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Types of Web Careers

Topics: Career Profiles

Forget looking for your next job in a traditional office. Armies of recovering cubicle dwellers are making an honest-to-goodness living in online careers-and we don’t mean by selling diet pills or kitchen accessories to unsuspecting friends and relatives.

From online writing jobs and graphic design to software development and social media marketing jobs, countless creative types are hanging their own virtual shingle, often with a minimum of overhead, sometimes even surpassing the salary they made as an employee. Herewith, seven successful web workers share their different types of web careers, how they did it, how you can follow in their footsteps, and what pitfalls to watch out for when working online.

1. Blogger Jobs. According to the Wall Street Journal, 1.7 million Americans make money blogging and 452,000 of them derive a majority of their income from it. Ariel Meadow Stallings is one such blogger, dividing her time between the blog she writes for her part-time corporate job and her own blog, Offbeat Bride. “It took about a year to build traffic to the point where advertising and sponsorships made sense,” says Stallings, who’s been publishing OffbeatBride since January 2007 and now averages nearly a million page views a month. Her advice to would-be career bloggers? “Just blog. And then blog more. And read other blogs.” For tips galore on earning a living as a blogger, see ProBlogger.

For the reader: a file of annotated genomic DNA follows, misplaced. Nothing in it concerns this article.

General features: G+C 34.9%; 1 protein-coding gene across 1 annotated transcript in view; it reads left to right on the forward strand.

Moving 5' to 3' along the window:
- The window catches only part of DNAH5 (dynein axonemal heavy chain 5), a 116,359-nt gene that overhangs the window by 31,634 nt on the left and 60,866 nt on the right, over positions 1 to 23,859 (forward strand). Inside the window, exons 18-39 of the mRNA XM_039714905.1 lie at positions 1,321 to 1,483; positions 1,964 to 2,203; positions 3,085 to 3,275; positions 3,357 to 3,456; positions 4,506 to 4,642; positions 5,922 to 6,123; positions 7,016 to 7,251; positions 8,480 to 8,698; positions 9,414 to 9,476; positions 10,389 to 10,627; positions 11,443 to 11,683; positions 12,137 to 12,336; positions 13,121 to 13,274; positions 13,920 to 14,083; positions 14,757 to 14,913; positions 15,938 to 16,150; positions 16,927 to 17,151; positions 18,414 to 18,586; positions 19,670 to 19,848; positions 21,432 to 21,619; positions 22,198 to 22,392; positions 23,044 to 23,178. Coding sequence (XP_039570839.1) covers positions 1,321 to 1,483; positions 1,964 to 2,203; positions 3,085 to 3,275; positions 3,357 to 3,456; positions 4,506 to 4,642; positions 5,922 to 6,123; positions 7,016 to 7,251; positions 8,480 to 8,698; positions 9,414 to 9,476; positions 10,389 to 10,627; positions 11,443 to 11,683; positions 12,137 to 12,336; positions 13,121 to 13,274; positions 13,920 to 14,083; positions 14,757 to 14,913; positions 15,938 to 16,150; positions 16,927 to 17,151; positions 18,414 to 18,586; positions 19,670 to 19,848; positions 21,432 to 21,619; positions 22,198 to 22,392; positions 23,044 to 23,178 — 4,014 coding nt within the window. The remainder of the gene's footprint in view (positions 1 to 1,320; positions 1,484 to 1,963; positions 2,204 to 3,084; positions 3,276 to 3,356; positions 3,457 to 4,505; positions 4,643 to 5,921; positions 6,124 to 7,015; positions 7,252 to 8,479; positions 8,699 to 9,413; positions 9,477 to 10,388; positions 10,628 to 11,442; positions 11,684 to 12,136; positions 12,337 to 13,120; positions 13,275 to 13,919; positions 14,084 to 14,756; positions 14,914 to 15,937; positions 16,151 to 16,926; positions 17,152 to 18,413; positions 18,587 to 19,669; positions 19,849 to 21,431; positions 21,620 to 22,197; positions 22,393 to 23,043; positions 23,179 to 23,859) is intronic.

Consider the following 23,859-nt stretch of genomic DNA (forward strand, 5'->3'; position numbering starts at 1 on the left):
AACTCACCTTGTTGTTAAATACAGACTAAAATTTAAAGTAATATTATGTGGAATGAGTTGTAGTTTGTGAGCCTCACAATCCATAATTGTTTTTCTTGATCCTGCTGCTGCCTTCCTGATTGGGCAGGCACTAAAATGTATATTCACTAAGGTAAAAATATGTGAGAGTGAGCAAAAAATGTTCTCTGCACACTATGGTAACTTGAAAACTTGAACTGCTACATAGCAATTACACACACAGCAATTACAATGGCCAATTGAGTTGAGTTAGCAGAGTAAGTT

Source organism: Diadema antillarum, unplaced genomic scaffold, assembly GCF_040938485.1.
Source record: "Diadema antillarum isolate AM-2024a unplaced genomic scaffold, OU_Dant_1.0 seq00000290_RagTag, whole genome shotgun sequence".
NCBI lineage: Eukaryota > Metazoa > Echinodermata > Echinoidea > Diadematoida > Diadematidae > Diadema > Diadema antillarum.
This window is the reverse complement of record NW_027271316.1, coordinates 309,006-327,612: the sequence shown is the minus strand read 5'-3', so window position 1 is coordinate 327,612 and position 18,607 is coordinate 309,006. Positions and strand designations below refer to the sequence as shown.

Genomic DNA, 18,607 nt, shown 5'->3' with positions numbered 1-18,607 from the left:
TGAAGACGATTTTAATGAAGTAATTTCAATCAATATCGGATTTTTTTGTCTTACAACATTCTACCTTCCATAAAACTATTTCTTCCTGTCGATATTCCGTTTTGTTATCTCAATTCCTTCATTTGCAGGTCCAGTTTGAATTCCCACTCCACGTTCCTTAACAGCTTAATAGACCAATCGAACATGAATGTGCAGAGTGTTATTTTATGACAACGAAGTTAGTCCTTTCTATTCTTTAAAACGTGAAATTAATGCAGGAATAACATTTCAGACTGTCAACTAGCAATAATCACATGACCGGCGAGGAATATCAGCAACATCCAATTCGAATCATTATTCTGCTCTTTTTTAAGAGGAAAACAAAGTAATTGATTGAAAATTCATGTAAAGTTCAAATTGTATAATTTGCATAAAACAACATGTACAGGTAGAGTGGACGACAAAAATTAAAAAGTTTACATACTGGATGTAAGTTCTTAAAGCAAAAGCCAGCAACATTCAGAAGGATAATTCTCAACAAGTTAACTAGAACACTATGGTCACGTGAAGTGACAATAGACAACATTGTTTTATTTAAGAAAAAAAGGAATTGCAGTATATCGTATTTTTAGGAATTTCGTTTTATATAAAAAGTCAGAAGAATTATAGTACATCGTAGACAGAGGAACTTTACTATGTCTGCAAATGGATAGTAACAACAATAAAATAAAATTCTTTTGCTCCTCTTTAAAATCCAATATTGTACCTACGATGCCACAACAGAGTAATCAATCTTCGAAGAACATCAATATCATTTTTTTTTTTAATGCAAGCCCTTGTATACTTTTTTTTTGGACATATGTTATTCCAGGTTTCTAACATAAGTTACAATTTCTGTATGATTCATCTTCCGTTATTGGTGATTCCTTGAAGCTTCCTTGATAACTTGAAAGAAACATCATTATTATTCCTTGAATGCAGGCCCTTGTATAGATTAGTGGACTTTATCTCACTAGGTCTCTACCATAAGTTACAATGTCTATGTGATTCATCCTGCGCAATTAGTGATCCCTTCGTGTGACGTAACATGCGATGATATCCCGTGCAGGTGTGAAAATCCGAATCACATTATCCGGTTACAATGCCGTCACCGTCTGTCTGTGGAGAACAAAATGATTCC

2. Freelance Web designer. Bloggers often need help updating their site design and code, which is where freelance web designers like Liz Andrade of CMD+SHIFT Design come in. Like many web jobs, once you have the skills in the bag, the office overhead is minimal. “If I have a laptop and an internet connection, I’m in business,” Andrade says. And while she studied design in college, she learned far more about web design and business branding on the job. To follow in her footsteps, Andrade suggests first working in a junior position at a boutique design firm. She also suggests meeting other freelance web designers on at popular online water coolers like FreelanceSwitch, FreelanceFolder, and Web Worker Daily.

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3. Social media marketer. According to the Pew Internet and American Life Project, 1 in 10 U.S. adults now use microblogging sites like Twitter to update friends and colleagues on their status, mood, or latest personal news. Not surprisingly, publicists and marketing mavens like Lisa Hanock-Jasie have begun promoting their clients on these social media sites. “It’s become more a virtual work existence these days, with the majority of client contact via the web — be it live web chat, e-mail, or IM — or phone conversation,” the independent publicist says. The upside: finding work in online careers is easier than ever. The downside: the isolation. To beat the solitude, Hanock-Jasie regularly schmoozes with several professional groups on LinkedIn.